Sale 20AM01 | Lot 181

Group of Nine Tiffany & Co. Sterling Silver and Enamel Circus Figures

Catalogue: American Paintings, Furniture & Decorative Arts
Group of Nine Tiffany and Co. Sterling Silver and Enamel Circus Figures

Lot Details

Lot 181
Group of Nine Tiffany & Co. Sterling Silver and Enamel Circus Figures
Designed by Gene Moore, 1990s
Comprising Ring Master, rearing horse, juggling clown, roller skating bear, seal balancing ball, lion, tiger balancing on a ball, elephant and clown with baby stroller. Height of largest 4 1/2 inches, total approximately 65 ounces, all in.

The excitement, color, characters, and action that the circus brings have long been an inspiration for artists, particularly in the twentieth century. Pablo Picasso was known to have frequented the Cirque Medrano in Montmartre and his early career included several images of circus figures, including the Family of Saltimbanques at the National Gallery of Art in Washington, DC. Alexander Calder's Grand Cirque created from 1926-1931, is part of the permanent collection at the Whitney Museum of American Art. Doyle has been fortunate to sell various circus theme works, whether it be folk art from the 20th century (https://doyle.com/auctions/19am02-american-paintings-furniture-decorative-arts/catalogue/408-group-folk-art-carved); a cast iron mechanical bank (https://doyle.com/auctions/20fa01-cherished-american-folk-art-toys-estate-private-collector/catalogue/1-acrobat-cast); a lithograph by Chagall (https://doyle.com/auctions/10bp01-books-photographs-prints/catalogue/409-marc-chagall-travelling-circus-color); or a painting by Bernard Buffet (https://doyle.com/auctions/19pt03-impressionist-modern-art/catalogue/1070-bernard-buffet). It seems that everyone can agree on this theme.
This lot comprises nine sterling silver and enamel circus figures designed by Gene Moore for Tiffany & Co. Gene Moore (1910-1998) was Artistic Director and Vice President of Tiffany & Co. known for over five-thousand original and imaginative windows he created for their Fifth Avenue flagship store. Enameling is the process of fusing glass particles onto metal with heat. The colored particles, or powder, melt at the right temperature and harden to a smooth vitreous coating when cool. While there are many different variations of enameling producing different affects, these figures were probably done by enamel painting. This takes skill and precision to place the colors in the exact spot and create minute details.
Gene Moore arrived in New York from Birmingham, Alabama, and he longed to create in a town known for its art and theater. For over forty years, Moore used his talents to create rotating three-dimensional artwork for Tiffany's windows. He used radical and witty designs to draw in consumers who strolled past. He took everyday objects and contrasted them with the precious and refined jewelry in the windows. Having a long-standing relationship with Tiffany & Co., he even designed jewelry and silver for the firm. In 1997, he created a three-piece child's tableware set adorned with clowns, circus figures, horses, and elephants. The silver circus figures created in the 1990s incorporate the circus' childlike spirit and comical imagery such as the clown mother pushing the baby clown in the stroller or the bear wearing a party hat on roller skates.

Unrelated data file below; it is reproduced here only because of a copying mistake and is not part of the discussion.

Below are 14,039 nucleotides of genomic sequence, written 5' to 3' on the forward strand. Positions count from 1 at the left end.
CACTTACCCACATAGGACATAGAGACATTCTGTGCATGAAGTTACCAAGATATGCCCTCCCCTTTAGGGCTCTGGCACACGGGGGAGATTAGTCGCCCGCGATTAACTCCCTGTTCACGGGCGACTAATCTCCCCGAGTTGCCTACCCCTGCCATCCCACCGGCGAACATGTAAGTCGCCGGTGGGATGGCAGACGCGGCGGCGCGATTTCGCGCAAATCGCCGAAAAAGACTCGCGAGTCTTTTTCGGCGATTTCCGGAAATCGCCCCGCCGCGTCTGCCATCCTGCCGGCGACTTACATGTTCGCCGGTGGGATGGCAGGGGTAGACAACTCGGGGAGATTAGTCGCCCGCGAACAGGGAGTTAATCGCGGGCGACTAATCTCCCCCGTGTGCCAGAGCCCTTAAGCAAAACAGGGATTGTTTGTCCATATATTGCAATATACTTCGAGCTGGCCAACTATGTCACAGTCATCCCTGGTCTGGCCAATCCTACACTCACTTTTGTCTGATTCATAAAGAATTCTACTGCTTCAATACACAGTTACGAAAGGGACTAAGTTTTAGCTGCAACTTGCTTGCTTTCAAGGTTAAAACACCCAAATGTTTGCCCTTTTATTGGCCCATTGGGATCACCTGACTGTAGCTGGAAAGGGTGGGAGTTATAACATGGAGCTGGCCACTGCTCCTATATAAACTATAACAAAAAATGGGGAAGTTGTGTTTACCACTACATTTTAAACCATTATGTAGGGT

It is curious to think about what inspired Moore to create these fun figures. Was it a love for the circus like Charles Lewis Tiffany, the founder of Tiffany & Co. who once created a jeweled silver horse carriage as a wedding gift from circus legend P.T. Barnum to the performer General Tom Thumb and his wife. Tiffany has always been on the cusp of the trends, and maybe Moore was influenced by the 1988 Big Apple Circus that participated in the first circus collaboration with China and the U.S. in history at Lincoln Center. Or maybe it was just a love of the whimsy that came from the circus. From an advertisement in Orange Coast Magazine, December 1998, these "sterling silver and enamel circus figurines will be so cute in the baby's room. Not appropriate for teething purposes". We hope these figures bring joy to any successful bidder.

High Value Lot -- We are anticipating strong interest in this lot. Please email us at [email protected] to request an increase in your bid limit as soon as possible. Bidding in this auction beyond $20,000 requires a request in writing. The volume of bidding will be high, so we suggest that you place bids in advance of the closing date. The text of this lot updated on April 18.


C Estate of Julia Acton Forrest

Estimate: $4,000 - $6,000
Sold for $12,500 (includes buyer's premium)

Additional Notes & Condition Report

Ring Master - generally good
Rearing horse - losses to enamel especially to harness and flowers
Juggling clown - losses to enamel on balls
Roller skating bear - good and wheels work
Seal with ball - good
Lion - enamel probably as made
Tiger with ball - small enamel losses throughout to tiger; the ball with holes to underside presumbably for another ball, now lacking
Elephant - small losses to enamel on harness and feet
Clown with stroller - baby is removable; the wheels on carriage work; one flower with spot of enamel loss; spots of cracking to enamel in hair

No condition report? Click here to request one.

Estimate: $4,000 - $6,000
Sold for $12,500 (includes buyer's premium)

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Catalogue Info

American Paintings, Furniture & Decorative Arts

Tue, Apr 21, 2020 at 10am EDT